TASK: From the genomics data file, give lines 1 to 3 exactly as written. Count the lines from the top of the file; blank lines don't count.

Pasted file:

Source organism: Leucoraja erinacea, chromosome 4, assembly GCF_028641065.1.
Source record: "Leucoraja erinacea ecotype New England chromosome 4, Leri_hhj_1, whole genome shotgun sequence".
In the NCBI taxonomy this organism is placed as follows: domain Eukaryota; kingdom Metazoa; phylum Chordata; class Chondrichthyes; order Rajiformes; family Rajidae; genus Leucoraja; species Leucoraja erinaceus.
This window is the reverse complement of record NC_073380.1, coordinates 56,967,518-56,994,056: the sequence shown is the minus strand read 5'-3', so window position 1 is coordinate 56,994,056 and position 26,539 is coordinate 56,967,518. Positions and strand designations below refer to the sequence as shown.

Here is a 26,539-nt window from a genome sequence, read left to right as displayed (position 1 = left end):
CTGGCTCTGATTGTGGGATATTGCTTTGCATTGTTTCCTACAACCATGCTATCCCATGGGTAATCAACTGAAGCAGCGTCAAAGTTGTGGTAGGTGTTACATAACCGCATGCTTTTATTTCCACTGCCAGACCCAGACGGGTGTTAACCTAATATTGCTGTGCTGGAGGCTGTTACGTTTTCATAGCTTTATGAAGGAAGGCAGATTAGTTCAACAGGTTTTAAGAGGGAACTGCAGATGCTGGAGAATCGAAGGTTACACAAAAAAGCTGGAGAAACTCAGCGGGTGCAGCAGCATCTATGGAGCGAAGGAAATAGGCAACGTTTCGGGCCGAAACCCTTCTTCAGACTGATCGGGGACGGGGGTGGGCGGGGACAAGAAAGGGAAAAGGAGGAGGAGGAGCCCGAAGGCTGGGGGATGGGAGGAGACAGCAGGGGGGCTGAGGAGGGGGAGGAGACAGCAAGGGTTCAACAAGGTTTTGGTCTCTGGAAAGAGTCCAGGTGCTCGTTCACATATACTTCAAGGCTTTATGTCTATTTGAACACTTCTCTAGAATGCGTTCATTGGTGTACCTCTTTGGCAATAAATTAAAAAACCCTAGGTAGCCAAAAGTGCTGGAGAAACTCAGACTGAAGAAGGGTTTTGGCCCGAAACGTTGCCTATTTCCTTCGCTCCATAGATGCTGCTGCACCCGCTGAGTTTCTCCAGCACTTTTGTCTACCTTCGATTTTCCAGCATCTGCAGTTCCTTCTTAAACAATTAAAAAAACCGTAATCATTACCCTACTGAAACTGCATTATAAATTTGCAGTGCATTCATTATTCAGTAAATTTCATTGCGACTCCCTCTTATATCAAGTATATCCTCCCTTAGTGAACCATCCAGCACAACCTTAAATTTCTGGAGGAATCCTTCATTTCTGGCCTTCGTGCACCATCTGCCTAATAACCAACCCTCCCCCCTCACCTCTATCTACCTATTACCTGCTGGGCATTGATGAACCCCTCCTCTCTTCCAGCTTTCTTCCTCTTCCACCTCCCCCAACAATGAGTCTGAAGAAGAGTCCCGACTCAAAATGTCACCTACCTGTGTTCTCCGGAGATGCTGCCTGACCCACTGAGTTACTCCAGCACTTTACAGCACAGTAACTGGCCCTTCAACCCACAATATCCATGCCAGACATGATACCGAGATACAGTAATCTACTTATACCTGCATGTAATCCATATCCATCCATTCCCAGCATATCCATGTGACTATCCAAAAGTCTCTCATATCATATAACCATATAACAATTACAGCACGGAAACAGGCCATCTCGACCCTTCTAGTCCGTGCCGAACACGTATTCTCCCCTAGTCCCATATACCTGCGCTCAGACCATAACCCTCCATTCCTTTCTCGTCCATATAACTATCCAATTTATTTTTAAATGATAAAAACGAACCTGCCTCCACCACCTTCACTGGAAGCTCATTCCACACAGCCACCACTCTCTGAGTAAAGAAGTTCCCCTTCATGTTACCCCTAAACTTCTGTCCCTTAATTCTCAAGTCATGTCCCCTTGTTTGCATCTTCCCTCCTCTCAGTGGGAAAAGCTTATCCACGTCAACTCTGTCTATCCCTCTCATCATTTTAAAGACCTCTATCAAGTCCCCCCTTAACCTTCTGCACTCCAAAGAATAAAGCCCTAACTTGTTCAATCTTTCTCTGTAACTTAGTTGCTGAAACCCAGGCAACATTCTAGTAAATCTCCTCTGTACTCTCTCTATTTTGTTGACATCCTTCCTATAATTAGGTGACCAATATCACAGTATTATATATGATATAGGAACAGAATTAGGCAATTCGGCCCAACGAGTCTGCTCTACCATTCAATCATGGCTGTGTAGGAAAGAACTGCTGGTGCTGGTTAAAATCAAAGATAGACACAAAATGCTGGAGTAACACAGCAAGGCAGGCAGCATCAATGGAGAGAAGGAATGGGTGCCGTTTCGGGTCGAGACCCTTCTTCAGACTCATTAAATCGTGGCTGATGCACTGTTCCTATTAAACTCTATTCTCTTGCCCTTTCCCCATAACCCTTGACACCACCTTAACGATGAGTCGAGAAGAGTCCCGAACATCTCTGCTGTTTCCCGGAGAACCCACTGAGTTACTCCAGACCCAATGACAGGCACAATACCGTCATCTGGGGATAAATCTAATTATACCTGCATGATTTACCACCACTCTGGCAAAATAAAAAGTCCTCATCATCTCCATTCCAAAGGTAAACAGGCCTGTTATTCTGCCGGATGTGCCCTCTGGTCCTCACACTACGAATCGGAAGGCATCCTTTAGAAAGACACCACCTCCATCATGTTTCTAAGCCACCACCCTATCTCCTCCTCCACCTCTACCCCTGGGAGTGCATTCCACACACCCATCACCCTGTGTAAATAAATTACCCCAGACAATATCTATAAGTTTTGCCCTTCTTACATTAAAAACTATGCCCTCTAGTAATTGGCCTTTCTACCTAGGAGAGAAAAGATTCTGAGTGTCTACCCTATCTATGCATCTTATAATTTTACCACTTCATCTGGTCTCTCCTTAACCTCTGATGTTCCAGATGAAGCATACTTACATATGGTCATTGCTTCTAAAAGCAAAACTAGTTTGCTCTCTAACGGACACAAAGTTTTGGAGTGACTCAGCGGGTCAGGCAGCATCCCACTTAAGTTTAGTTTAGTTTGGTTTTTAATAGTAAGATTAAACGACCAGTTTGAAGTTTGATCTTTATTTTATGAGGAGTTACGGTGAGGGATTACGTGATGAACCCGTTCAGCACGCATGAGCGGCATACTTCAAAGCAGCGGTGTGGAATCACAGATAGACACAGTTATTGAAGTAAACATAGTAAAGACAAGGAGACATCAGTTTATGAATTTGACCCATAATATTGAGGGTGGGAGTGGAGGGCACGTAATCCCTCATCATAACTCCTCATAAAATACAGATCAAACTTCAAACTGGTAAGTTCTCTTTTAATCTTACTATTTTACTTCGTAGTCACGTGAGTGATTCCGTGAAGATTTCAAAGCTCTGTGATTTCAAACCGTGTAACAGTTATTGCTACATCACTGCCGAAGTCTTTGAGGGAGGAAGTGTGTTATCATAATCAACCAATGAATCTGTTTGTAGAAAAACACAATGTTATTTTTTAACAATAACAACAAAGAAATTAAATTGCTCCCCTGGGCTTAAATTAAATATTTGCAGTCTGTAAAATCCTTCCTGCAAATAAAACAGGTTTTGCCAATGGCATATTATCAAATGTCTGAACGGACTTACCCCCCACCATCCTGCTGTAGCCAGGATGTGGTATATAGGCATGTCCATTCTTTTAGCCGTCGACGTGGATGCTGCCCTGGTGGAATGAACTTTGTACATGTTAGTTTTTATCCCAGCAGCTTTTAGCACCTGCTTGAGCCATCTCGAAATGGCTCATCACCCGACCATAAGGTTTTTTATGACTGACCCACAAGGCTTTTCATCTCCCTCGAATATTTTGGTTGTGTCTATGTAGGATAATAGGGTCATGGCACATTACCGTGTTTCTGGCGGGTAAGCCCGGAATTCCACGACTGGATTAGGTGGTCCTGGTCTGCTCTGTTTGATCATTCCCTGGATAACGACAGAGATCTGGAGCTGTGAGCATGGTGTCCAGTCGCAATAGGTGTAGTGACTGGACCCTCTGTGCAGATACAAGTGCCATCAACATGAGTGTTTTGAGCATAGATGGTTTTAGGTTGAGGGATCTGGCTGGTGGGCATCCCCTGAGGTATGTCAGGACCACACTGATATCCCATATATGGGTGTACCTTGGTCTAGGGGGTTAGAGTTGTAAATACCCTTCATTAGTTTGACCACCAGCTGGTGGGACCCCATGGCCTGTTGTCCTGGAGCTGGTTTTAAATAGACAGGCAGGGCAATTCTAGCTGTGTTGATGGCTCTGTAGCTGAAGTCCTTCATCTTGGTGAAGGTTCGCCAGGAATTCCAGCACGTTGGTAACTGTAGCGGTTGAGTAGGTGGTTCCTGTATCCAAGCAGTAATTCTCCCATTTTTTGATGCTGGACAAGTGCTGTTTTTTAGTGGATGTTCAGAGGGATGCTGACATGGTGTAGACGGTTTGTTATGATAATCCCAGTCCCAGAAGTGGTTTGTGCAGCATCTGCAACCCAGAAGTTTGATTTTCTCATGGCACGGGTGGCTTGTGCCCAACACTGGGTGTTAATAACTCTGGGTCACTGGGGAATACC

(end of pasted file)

Source organism: Leucoraja erinacea, chromosome 4, assembly GCF_028641065.1.
Source record: "Leucoraja erinacea ecotype New England chromosome 4, Leri_hhj_1, whole genome shotgun sequence".
In the NCBI taxonomy this organism is placed as follows: domain Eukaryota; kingdom Metazoa; phylum Chordata; class Chondrichthyes; order Rajiformes; family Rajidae; genus Leucoraja; species Leucoraja erinaceus.